Current conductors such as those shown in DE-OS No. 30 09 109.9 have performed well in operation or actual use. Difficulties, however, arise from incorrect installation of the current connectors premounted on the steering wheel. The assembly and cable must be installed in the centered position with the wheels set for straight-line travel for the usual maximum deflection of the steering wheel of approximately six windings of the helical strip or cable. The maximum rotating angle of the steering wheel is shortened unilaterally upon unintentional accidental rotation of the housing relative to the core prior to the assembly. This can potentially cause an accident or breakage of the current connector, thereby inactivating the gas bag impact device. Consequently, prior to mounting the steering wheel on the steering column the position and alignment of the helical strip must always be carefully and individually inspected.

SUMMARY OF THE INVENTION

It is an object of the present invention to provide a steering wheel with a current connector of the above-described type, whereby the risk of an assembly error is reduced both during the initial installation and subsequent assembly following dismantling for maintenance. The invention comprises a disk exhibiting teeth over at least part of its circumference mounted on the fixedly mounted housing and an actuating element engaging the toothed disk mounted on the hub or the spindle.

The invention creates a steering wheel with a helical strip connector, whereby the position of the helical strip in the housing may be ascertained without difficulty and its position corrected in case of a misalignment. The center setting of the helical strip is correlated with a definite, optionally marked, position of the toothed disk in relation to the actuating element. The position therefore may be ascertained directly by visual inspection. Correspondingly, in case of a deflection, the alignment in the centered position in relation to the core, or following its installation on the hub in relation to said hub, may be effected under constant visual observation without preliminary testing.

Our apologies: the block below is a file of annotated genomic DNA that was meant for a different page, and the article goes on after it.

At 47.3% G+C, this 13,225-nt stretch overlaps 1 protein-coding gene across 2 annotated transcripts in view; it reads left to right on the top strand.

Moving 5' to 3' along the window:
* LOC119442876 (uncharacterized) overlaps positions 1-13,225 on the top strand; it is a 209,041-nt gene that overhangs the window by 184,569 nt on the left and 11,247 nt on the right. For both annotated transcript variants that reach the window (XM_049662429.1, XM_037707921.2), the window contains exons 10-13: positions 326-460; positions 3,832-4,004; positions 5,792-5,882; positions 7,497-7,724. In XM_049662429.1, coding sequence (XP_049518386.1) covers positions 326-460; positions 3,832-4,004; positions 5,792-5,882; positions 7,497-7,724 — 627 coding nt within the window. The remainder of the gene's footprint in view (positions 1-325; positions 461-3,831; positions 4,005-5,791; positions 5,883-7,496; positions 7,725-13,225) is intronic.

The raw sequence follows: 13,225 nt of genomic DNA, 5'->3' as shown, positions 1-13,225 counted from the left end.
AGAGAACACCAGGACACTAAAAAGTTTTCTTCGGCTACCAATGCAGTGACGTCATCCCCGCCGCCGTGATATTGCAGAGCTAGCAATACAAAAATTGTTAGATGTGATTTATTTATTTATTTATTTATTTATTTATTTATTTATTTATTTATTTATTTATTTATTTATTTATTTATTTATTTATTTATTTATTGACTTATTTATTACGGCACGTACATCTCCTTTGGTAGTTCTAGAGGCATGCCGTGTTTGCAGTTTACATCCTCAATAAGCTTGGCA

In one embodiment of the invention, the toothed disk may be mounted radially with respect to the axis of the hub or the spindle and the actuating element may be formed by a flange-like transport disk surrounding the spindle or the hub. The disk is provided with a radial slot and bevelled in the area or the slot, whereby the edges of the slot are spread into an opening corresponding to the tooth division of the toothed disk. In this case, it is sufficient to equip the toothed disk with a number of teeth corresponding to the number of windings of the helical strip or rotations of the wheel and to align the centered position of the number of windings of the helical strip or rotations of the wheel and to align the centered position of the helical strip with the center of the teeth. A separate marking of the centered position may be omitted. Alternatively, the toothed disk may be arranged in an axially parallel manner in relation to the spindle. The actuating element is a pinion axially mounted on the spindle or hub. In this embodiment, the axle of the toothed disk may conveniently be connected to a potentiometer which is linked to a display device for visually indicating the deflection of the steering assembly. The setting is directly visible enabling alignment with the center position under visual observation.

BRIEF DESCRIPTION OF THE DRAWINGS

The invention is more apparent by reference to the example in the drawings. In the drawing:

FIG. 1 shows a section through a steering wheel hub with the aligning device according to the invention (two embodiments).

FIG. 2 shows a lateral elevation of the aligning device.

FIG. 3 shows a top view of the aligning device shown on the left in FIG. 1.

FIG. 4 shows a top view of the aligning device shown on the right in FIG. 1.

DETAILED DESCRIPTION OF THE PREFERRED EMBODIMENT